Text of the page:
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Published October 15, 2020

Systemic Noncompliance — It’s Not Just About Breaches Anymore

The Office for Civil Rights (OCR) is paying close attention to the means by which organizations protect themselves and their patients’ health information, particularly in light of increased technology use for telework and telemedicine during the pandemic. To put it mildly, it’s not just about breaches anymore. As Roger Severino, OCR Director, stated, “The health care industry is a known target for hackers and cyberthieves. The failure to implement the security protections required by the HIPAA Rules…is inexcusable.”

Within less than a week in September 2020, the OCR announced three settlements—totaling $10.65 million—wherein systemic noncompliance with the HIPAA Privacy and Security Rules and a failure to adequately protect patient information led to breaches affecting millions of people. To put things in perspective, since 2003, the OCR has only settled or imposed a civil money penalty in 77 cases. These three settlements occurring within just the last month represent 3.9% of total settlements, and account for 9.07% of the total amount collected by the OCR to date.

The OCR has made it clear it will not tolerate noncompliance with the Privacy and Security Rules, especially when it comes to healthcare organizations. The OCR’s concerns have recently been fueled by the advanced persistent threat (APT) groups that are exploiting the Coronavirus Disease 2019 (COVID-19) pandemic as part of their cyber operations. The OCR’s position is clear: “no excuses.” As Director Severino stated in response to one of the OCR’s most recent settlements, “If large health insurance entities don’t invest the time and effort to identify their security vulnerabilities, be they technical or human, hackers surely will.” The same holds true for smaller entities.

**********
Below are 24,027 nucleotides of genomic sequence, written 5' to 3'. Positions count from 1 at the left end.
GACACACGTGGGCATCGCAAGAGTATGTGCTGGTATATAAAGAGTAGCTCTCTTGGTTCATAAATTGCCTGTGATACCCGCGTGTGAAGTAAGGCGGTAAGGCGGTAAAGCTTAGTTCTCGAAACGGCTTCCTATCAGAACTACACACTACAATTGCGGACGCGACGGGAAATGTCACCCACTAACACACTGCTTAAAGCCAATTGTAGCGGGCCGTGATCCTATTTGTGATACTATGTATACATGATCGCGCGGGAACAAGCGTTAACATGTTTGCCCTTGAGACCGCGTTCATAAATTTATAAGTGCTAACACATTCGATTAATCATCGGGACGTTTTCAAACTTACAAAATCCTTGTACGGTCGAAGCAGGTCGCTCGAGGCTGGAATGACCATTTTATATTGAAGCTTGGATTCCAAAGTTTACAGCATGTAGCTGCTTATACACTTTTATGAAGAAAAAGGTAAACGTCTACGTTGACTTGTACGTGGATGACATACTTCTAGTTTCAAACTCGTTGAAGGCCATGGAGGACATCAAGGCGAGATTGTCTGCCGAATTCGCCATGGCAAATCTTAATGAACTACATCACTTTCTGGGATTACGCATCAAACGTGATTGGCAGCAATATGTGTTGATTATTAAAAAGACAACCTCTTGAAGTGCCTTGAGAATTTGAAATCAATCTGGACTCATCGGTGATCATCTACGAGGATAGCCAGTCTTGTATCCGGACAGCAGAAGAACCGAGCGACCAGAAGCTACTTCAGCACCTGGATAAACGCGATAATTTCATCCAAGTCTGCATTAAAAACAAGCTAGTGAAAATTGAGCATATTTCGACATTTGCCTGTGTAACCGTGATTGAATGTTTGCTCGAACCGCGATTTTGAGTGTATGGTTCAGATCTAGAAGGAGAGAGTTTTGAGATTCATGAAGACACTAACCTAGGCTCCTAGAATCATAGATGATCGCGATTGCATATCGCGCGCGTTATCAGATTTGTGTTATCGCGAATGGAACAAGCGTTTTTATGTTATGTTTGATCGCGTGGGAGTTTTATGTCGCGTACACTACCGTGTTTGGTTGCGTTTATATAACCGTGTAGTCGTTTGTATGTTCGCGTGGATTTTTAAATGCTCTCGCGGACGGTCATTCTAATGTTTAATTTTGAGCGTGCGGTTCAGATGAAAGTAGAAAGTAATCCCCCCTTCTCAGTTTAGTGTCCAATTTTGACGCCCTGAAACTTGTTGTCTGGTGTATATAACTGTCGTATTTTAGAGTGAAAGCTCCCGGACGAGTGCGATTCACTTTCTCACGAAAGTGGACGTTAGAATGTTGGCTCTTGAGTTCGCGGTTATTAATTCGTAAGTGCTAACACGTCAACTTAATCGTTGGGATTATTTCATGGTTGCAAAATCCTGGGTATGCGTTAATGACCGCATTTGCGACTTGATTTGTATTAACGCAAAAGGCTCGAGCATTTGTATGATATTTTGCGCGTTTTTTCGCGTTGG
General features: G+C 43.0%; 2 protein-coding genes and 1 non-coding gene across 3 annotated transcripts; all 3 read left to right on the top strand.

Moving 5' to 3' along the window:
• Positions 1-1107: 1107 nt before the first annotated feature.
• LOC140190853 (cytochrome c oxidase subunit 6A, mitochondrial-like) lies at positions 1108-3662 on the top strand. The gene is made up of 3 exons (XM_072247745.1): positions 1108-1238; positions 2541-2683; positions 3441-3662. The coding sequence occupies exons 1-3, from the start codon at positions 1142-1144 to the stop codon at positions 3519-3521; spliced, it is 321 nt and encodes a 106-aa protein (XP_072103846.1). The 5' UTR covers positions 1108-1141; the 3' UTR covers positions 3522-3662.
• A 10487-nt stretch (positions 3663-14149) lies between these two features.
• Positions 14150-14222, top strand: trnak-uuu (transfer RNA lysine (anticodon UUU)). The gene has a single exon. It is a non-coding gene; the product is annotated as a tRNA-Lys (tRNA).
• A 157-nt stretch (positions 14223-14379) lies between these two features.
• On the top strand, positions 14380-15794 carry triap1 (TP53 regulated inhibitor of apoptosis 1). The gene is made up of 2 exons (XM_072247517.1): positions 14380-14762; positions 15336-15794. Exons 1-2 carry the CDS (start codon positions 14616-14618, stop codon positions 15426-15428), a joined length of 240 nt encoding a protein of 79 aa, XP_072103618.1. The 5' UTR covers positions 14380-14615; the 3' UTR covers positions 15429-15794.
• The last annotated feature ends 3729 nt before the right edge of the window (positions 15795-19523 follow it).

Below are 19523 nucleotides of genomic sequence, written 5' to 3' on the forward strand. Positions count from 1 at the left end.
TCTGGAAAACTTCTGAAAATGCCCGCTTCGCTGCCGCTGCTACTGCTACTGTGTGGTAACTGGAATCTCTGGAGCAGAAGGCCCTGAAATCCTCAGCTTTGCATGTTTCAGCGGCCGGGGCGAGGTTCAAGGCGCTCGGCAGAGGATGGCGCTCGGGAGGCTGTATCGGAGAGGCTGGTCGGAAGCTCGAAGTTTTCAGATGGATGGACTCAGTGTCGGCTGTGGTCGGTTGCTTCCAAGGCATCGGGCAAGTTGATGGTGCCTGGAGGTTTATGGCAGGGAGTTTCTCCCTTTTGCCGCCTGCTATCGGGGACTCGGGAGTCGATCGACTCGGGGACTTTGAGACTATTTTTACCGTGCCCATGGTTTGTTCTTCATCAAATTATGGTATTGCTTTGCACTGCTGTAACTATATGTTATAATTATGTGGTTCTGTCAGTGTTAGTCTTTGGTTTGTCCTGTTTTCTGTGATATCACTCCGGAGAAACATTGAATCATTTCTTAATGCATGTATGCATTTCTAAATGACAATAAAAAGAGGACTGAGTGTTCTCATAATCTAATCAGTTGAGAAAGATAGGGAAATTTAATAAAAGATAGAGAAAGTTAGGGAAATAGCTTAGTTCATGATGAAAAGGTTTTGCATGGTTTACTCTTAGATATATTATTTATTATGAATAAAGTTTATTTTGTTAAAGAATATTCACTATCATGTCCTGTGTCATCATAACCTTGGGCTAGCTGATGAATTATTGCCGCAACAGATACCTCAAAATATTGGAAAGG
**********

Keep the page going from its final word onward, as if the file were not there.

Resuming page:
Premera Blue Cross – $6.85 Million

  • Cyberattack using a phishing email to gain access to IT systems
  • Undetected for nine months, resulting in the disclosure of more than 10.4 million individuals’ PHI
  • Investigation findings included failure to conduct enterprise-wide risk analysis and to implement risk management and audit controls

CHSPSC, LLC – $2.3 Million

  • Notified by FBI of cyberhacking group’s persistent threat to information system
  • For almost six months after receipt of FBI notice, hackers continued to access and exfiltrate PHI of 6,121,158 individuals using compromised administrative credentials to remotely access the system
  • Investigation findings included failure to conduct a risk analysis and implement information system activity reviews, security incident procedures, and access controls

Athens Orthopedic Clinic PA – $1.5 Million

  • Patient record database posted online for sale by a hacker using vendor’s credentials to obtain access
  • 208,557 individuals affected
  • Investigation findings included failure to conduct risk analysis, implement risk management and audit controls, maintain HIPAA policies and procedures, secure business associate agreements, and provide HIPAA training

Ongoing risk management is an essential part of protecting patient data and HIPAA compliance. PYA’s Overwatch Program offers a customizable approach for managing IT risks and is designed to identify current security risks, while continuously maturing IT practices and procedures. Led by a team of compliance professionals with a deep understanding of the entire healthcare delivery system and its relationship with technology, Overwatch’s comprehensive platform addresses all elements of the IT infrastructure process, data governance, and risk management.

If you would like assistance with securing your technology and evaluating your risks to ensure compliance, or would like to learn more about Overwatch, contact a PYA executive below at (800) 270-9629.

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